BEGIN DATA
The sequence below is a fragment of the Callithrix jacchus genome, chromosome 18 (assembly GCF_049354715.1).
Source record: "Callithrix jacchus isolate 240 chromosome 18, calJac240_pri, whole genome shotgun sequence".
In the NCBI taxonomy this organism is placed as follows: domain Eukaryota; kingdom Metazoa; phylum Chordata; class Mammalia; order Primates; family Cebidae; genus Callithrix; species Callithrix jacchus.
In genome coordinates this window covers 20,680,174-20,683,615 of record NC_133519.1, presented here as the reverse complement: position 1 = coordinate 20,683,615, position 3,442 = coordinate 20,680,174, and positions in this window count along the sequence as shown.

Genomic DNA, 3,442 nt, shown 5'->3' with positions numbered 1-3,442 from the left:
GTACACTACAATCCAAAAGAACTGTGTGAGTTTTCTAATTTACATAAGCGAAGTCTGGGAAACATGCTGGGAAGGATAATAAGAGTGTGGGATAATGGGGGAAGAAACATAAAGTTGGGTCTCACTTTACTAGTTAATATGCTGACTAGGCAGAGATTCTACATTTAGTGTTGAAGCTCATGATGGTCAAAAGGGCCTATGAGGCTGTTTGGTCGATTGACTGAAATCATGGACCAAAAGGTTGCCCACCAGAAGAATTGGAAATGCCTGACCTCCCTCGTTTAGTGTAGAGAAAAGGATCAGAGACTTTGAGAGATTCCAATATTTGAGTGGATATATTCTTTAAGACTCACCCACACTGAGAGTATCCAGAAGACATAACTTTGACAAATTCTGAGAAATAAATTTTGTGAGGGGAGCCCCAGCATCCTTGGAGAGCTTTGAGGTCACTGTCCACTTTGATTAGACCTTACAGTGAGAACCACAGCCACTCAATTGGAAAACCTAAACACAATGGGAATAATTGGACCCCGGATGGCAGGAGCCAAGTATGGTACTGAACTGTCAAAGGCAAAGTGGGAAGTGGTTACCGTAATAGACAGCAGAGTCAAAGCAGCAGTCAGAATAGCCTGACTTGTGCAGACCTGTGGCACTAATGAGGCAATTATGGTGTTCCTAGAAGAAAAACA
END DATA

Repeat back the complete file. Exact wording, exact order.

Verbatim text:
The sequence below is a fragment of the Callithrix jacchus genome, chromosome 18 (assembly GCF_049354715.1).
Source record: "Callithrix jacchus isolate 240 chromosome 18, calJac240_pri, whole genome shotgun sequence".
In the NCBI taxonomy this organism is placed as follows: domain Eukaryota; kingdom Metazoa; phylum Chordata; class Mammalia; order Primates; family Cebidae; genus Callithrix; species Callithrix jacchus.
In genome coordinates this window covers 20,680,174-20,683,615 of record NC_133519.1, presented here as the reverse complement: position 1 = coordinate 20,683,615, position 3,442 = coordinate 20,680,174, and positions in this window count along the sequence as shown.

Genomic DNA, 3,442 nt, shown 5'->3' with positions numbered 1-3,442 from the left:
GTACACTACAATCCAAAAGAACTGTGTGAGTTTTCTAATTTACATAAGCGAAGTCTGGGAAACATGCTGGGAAGGATAATAAGAGTGTGGGATAATGGGGGAAGAAACATAAAGTTGGGTCTCACTTTACTAGTTAATATGCTGACTAGGCAGAGATTCTACATTTAGTGTTGAAGCTCATGATGGTCAAAAGGGCCTATGAGGCTGTTTGGTCGATTGACTGAAATCATGGACCAAAAGGTTGCCCACCAGAAGAATTGGAAATGCCTGACCTCCCTCGTTTAGTGTAGAGAAAAGGATCAGAGACTTTGAGAGATTCCAATATTTGAGTGGATATATTCTTTAAGACTCACCCACACTGAGAGTATCCAGAAGACATAACTTTGACAAATTCTGAGAAATAAATTTTGTGAGGGGAGCCCCAGCATCCTTGGAGAGCTTTGAGGTCACTGTCCACTTTGATTAGACCTTACAGTGAGAACCACAGCCACTCAATTGGAAAACCTAAACACAATGGGAATAATTGGACCCCGGATGGCAGGAGCCAAGTATGGTACTGAACTGTCAAAGGCAAAGTGGGAAGTGGTTACCGTAATAGACAGCAGAGTCAAAGCAGCAGTCAGAATAGCCTGACTTGTGCAGACCTGTGGCACTAATGAGGCAATTATGGTGTTCCTAGAAGAAAAACA